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    Jia Ling’s Latest Hit Sparks a Debate About Body Image in China

    The popular actor-director behind “Hi, Mom” dropped 110 pounds to make her latest film, “Yolo.” Some critics worry that the negatives of that choice outweigh the positives.
    Feb 14, 2024#TV & film

    Imagine if Greta Gerwig declared she was not just casting herself to star in her next film, but also planning to lose upwards of 100 pounds to play the role.

    A similar scenario has played out in China over the past few weeks, as Jia Ling, the actor-director behind the massive 2021 blockbuster “Hi, Mom,” shared her story of losing 110 pounds to make her latest film, “Yolo.”

    The film, which takes its English name from the phrase “you only live once,” centers on a reclusive woman, played by Jia, who takes up boxing after feeling disconnected from society. But while Jia has emphasized that the film is not about weight loss or makeovers, talk of Jia’s physical transformation dominated discussions of the movie after its release late last week, with “Jia Ling lost 110 pounds,” “Jia Ling’s abs,” and “Jia Ling is really shocking” all trending on social media platform Weibo as critics accused her of promoting “body image anxiety.”

    “It is normal for a celebrity to lose weight since she has a professional team behind her, so using it for marketing only causes body anxiety for ordinary individuals,” reads one representative comment on Weibo.

    In response, Jia has defended her decision to lose the weight, saying she had not intended to promote any particular body type, but to show her character’s mental and physical transformation. “I hope that the audience sees that she has become stronger, not just thinner,” Jia said in an interview with Chinese media Saturday.

    It’s not unusual for professional actors to lose or gain weight for roles, but there are few examples of female actors undertaking such a radical transformation in China. According to Jia, who said she started by gaining 44 pounds to make the eventual transformation seem more stark, she was motivated in part by the feeling that her previous physique had typecast her, limiting her options as an actor to “happy and carefree” women.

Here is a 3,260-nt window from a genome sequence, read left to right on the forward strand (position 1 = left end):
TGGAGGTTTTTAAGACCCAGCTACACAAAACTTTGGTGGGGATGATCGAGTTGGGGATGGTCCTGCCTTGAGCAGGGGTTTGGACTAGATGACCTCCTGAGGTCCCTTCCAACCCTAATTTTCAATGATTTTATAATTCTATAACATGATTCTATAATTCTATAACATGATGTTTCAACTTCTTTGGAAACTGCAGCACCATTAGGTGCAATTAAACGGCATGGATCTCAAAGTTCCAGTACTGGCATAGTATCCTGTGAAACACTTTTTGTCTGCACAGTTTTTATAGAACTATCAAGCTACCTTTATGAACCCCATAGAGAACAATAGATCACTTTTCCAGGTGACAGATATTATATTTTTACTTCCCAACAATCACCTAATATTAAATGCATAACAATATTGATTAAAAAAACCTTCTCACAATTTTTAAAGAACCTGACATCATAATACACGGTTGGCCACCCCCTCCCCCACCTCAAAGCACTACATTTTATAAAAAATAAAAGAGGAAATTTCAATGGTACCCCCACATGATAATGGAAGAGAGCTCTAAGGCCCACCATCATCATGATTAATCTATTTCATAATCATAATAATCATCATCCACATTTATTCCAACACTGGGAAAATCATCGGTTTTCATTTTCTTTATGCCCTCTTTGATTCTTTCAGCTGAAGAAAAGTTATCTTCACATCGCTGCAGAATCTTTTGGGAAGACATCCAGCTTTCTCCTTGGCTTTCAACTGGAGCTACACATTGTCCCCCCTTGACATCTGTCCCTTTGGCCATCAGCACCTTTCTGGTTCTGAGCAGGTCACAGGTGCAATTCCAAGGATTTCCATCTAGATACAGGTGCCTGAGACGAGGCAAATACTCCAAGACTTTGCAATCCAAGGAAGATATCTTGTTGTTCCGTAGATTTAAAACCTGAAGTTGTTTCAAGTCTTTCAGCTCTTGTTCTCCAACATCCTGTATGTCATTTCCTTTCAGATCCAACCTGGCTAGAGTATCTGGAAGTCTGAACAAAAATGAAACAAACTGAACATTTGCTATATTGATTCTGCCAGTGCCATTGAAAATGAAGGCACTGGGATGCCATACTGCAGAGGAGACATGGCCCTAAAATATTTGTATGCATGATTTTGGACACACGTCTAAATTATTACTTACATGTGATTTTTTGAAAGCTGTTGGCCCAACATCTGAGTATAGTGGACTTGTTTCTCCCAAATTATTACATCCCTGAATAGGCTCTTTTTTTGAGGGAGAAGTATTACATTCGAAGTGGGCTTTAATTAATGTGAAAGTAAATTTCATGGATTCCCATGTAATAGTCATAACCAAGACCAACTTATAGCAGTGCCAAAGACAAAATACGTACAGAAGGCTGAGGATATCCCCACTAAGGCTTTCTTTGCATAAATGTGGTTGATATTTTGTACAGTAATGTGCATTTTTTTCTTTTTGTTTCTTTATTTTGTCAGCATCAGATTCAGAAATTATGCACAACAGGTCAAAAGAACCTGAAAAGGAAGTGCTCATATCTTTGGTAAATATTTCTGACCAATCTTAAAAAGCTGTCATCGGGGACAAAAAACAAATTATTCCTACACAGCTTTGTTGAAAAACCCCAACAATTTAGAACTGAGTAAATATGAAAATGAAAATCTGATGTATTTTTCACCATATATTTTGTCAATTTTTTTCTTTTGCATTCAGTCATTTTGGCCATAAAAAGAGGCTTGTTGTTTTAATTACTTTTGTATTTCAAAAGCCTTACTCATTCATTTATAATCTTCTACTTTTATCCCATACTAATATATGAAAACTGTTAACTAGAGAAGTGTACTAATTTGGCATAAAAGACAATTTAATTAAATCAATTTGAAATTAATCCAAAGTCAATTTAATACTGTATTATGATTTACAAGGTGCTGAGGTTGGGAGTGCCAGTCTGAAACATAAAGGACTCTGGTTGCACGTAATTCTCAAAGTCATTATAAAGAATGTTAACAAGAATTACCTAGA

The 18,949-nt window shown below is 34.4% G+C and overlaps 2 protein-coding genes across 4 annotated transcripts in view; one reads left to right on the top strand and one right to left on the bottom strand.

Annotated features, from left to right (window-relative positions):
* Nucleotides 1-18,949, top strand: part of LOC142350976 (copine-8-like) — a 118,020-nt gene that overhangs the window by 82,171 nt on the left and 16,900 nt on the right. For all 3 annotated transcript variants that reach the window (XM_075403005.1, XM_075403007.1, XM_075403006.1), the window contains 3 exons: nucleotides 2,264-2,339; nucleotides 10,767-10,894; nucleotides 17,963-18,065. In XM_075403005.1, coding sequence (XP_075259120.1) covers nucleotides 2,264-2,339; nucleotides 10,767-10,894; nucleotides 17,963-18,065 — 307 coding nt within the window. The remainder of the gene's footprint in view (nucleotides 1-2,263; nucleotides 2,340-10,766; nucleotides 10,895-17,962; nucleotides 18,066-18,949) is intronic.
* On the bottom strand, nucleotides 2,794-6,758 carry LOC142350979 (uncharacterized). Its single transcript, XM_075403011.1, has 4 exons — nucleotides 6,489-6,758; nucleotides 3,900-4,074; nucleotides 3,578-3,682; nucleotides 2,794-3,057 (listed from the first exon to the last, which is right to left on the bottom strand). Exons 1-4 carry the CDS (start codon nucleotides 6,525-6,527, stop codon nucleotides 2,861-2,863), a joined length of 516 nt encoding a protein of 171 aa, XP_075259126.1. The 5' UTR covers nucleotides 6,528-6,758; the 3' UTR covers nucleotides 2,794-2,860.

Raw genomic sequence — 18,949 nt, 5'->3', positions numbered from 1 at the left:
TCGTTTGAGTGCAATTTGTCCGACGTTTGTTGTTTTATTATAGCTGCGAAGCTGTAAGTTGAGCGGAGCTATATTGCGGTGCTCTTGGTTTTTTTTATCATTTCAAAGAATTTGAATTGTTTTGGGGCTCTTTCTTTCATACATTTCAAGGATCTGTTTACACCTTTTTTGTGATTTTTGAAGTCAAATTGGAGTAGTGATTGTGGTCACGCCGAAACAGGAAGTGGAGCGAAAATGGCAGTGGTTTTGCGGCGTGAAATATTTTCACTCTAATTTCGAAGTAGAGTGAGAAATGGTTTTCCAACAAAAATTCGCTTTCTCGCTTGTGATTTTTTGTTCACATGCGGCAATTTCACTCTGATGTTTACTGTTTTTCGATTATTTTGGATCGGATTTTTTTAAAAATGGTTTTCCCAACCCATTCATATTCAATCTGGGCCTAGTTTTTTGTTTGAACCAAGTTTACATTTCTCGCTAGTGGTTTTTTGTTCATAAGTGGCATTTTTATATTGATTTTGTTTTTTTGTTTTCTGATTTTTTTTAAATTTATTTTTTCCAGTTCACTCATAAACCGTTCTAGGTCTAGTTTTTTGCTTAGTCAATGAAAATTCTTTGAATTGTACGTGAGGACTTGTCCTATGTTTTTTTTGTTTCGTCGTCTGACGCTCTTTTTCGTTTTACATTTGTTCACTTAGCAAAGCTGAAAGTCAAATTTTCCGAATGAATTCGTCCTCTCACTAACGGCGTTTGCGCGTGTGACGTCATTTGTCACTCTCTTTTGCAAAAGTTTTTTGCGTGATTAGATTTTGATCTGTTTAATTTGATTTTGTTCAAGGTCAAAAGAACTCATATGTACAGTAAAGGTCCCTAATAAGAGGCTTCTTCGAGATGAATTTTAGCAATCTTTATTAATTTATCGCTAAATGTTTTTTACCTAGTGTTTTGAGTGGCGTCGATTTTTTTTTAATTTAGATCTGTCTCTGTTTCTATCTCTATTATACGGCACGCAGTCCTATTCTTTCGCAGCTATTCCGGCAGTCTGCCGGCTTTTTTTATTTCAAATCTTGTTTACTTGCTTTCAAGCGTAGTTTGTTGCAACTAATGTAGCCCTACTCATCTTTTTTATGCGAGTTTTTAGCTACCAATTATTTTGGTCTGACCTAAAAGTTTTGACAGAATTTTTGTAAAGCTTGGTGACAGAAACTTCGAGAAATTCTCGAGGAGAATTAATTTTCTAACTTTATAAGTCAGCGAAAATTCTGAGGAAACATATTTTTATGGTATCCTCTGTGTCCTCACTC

“I’ve always given audiences a happy vibe, and they’ve sympathized with me, so if I gain weight it just seems cute,” she said in the interview. “(I had to) make audiences look at me differently, to get free of my previous image and break down their deep-rooted impressions of me.”

    At least some moviegoers came away convinced. Li Ran, a 32-year-old Shanghai resident, said she went into the theater concerned that the film would aggravate her own body anxieties. “Jia’s weight loss had been pushed throughout the promotion cycle,” she told Sixth Tone Tuesday. But she walked away impressed by Jia’s performance, not just in the film, but in interviews and public appearances since the controversy broke.

    As of publication “Yolo” had grossed over 1.8 billion yuan ($250 million) at the Spring Festival box office, according to industry platform Maoyan.

    The film’s success likely comes as a relief to Jia, who has been open about the costs of her diet while making the film, saying that she was “so hungry and tired” that the yearlong shoot felt much longer.

    “I managed to lose 110 pounds and get the look of a boxer,” Jia wrote on social media in early January. “The night we finished shooting, I sat alone on the edge of the bed, the moon shining on my back, and I ate five packs of 30 chocolate wafers, shirtless.”

    (A poster for “Yolo.” From Douban)